On Monday, Trump returned to Twitter in an attempt to calm the situation, indicating that he had had a productive phone call with his Turkish counterpart. Bolton quickly hailed the conversation.

But the damage seems to already have been done. “A multipronged effort by alarmed U.S. national security officials, foreign allies and Republican hawks in Congress to significantly alter or reverse Trump’s decision was effectively a bust,” wrote my colleagues.

Both Pompeo and Bolton are ideologically driven: The former sees the U.S. battles in the Middle East as part of a greater war of good vs. evil. “It is a never-ending struggle … until the Rapture,” Pompeo, a noted evangelical Christian, said in a speech at a Kansas megachurch three years ago. “Be part of it. Be in the fight.”

Bolton, for his part, has long sought confrontation with Iran. Last year, as the Wall Street Journal first reported, he alarmed Pentagon officials by requesting options for a military strike against the Iranians.

Trump, for all his demagoguery, is not particularly enthusiastic about the idea of another grinding war in the region. He has repeatedly threatened Iran but also signaled his willingness to negotiate, as he has with the reclusive North Korean regime. It emerged last week that the American withdrawal from Syria was already underway, despite Pompeo’s and Bolton’s desperate efforts to indicate otherwise.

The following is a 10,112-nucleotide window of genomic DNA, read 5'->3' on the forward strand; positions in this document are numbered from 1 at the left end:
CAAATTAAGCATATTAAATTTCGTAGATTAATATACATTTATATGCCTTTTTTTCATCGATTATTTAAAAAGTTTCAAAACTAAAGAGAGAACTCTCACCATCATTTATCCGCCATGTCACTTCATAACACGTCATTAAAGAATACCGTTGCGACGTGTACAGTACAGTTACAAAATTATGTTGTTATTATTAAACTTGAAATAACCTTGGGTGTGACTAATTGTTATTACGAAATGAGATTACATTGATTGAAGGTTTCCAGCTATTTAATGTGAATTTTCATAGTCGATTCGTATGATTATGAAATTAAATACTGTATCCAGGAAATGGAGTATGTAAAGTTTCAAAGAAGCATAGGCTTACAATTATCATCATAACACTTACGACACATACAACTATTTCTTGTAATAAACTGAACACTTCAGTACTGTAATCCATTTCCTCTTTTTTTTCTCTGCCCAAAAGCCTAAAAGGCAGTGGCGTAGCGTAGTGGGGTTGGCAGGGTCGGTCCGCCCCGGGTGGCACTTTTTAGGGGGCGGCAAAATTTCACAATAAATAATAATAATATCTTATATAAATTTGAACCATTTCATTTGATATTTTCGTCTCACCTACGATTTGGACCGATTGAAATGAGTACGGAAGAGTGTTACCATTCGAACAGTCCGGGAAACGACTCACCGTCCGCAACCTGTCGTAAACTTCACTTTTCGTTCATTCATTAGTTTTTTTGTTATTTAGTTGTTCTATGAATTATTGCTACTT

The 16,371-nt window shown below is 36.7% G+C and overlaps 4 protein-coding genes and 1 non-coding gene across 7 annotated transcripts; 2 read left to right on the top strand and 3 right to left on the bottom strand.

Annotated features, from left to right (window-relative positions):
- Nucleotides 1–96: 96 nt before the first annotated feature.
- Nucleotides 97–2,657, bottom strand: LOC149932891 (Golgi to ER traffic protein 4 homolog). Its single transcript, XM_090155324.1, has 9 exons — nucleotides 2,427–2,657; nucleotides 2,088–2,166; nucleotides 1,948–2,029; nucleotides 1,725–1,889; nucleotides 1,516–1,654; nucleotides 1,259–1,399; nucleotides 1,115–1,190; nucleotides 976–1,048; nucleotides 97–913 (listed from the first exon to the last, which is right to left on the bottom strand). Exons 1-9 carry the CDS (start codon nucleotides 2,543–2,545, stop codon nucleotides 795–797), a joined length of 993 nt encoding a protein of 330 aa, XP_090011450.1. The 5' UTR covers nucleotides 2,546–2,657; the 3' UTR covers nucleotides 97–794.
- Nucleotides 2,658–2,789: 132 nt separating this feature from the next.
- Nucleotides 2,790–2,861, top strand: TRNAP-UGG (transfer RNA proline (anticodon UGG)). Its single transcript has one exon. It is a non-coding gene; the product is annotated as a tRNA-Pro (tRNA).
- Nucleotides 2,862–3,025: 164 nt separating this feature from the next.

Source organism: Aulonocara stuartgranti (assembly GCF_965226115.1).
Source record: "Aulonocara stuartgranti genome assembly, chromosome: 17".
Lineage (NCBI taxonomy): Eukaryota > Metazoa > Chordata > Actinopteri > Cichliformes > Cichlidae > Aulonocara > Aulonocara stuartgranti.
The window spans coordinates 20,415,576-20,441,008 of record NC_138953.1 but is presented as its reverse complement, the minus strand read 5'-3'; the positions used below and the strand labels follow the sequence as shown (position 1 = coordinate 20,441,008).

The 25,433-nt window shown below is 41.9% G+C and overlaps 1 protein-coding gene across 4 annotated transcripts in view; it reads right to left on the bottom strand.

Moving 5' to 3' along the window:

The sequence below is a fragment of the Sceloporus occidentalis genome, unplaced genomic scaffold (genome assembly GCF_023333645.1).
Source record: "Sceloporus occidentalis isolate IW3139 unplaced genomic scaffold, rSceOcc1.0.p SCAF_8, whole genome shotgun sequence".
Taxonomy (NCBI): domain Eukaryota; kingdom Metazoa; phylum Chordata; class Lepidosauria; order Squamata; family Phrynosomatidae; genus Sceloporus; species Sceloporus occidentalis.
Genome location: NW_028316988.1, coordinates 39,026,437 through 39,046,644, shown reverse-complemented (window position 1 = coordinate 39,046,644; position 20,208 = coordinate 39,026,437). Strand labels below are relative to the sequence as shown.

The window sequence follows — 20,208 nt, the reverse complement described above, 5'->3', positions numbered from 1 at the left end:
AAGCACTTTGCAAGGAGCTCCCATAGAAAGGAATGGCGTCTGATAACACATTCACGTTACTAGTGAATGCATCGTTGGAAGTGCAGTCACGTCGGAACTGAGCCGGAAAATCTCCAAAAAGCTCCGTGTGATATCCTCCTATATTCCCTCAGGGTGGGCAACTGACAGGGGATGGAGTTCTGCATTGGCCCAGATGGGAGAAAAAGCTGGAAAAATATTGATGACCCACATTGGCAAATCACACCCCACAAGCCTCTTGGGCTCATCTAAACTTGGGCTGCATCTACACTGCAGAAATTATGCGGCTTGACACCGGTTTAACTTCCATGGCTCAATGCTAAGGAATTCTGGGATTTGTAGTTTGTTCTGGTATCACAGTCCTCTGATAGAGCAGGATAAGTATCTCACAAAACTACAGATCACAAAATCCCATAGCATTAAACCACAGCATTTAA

“They don’t give him the kinds of options that he wants, and then he lashes out,” a U.S. official with knowledge of Trump’s view on the matter told The Post. “It’s not like it came out of thin air that he wanted to leave Syria. He campaigned on that. You can say it’s a bad decision, you can say it’s not helping stability, but you can’t say you’re surprised that he wanted to do it."

Things didn’t go that much better on other fronts. Pompeo’s trip drew criticism for his seeming coddling of Arab autocrats, from Egyptian President Abdel Fatah al-Sissi to Saudi Crown Prince Mohammed bin Salman, who the CIA believes ordered the operation that led to the death of journalist Jamal Khashoggi.

In Cairo, Pompeo’s speech was widely rebuked for its “pettiness,” “simplicity” and tone-deafness. The top U.S. diplomat, for example, grandstanded over the presence of a Bible on his desk. The speech contained only one fleeting mention of “democracy” and none of human rights, while attacks on Iran and Obama took center stage.

“That America’s chief diplomat would give a speech in Egypt is unremarkable," wrote Edward Luce of the Financial Times. “That he would give [a speech] attacking the last US president is less normal, though not unprecedented. That he would start with a declaration of his evangelical faith is even less typical, but still pardonable. To do all three at once — attacking America’s last president in the Middle East in a speech to a Muslim audience that was aimed at Christian radicals — is in a category of one. It’s certainly not diplomacy.”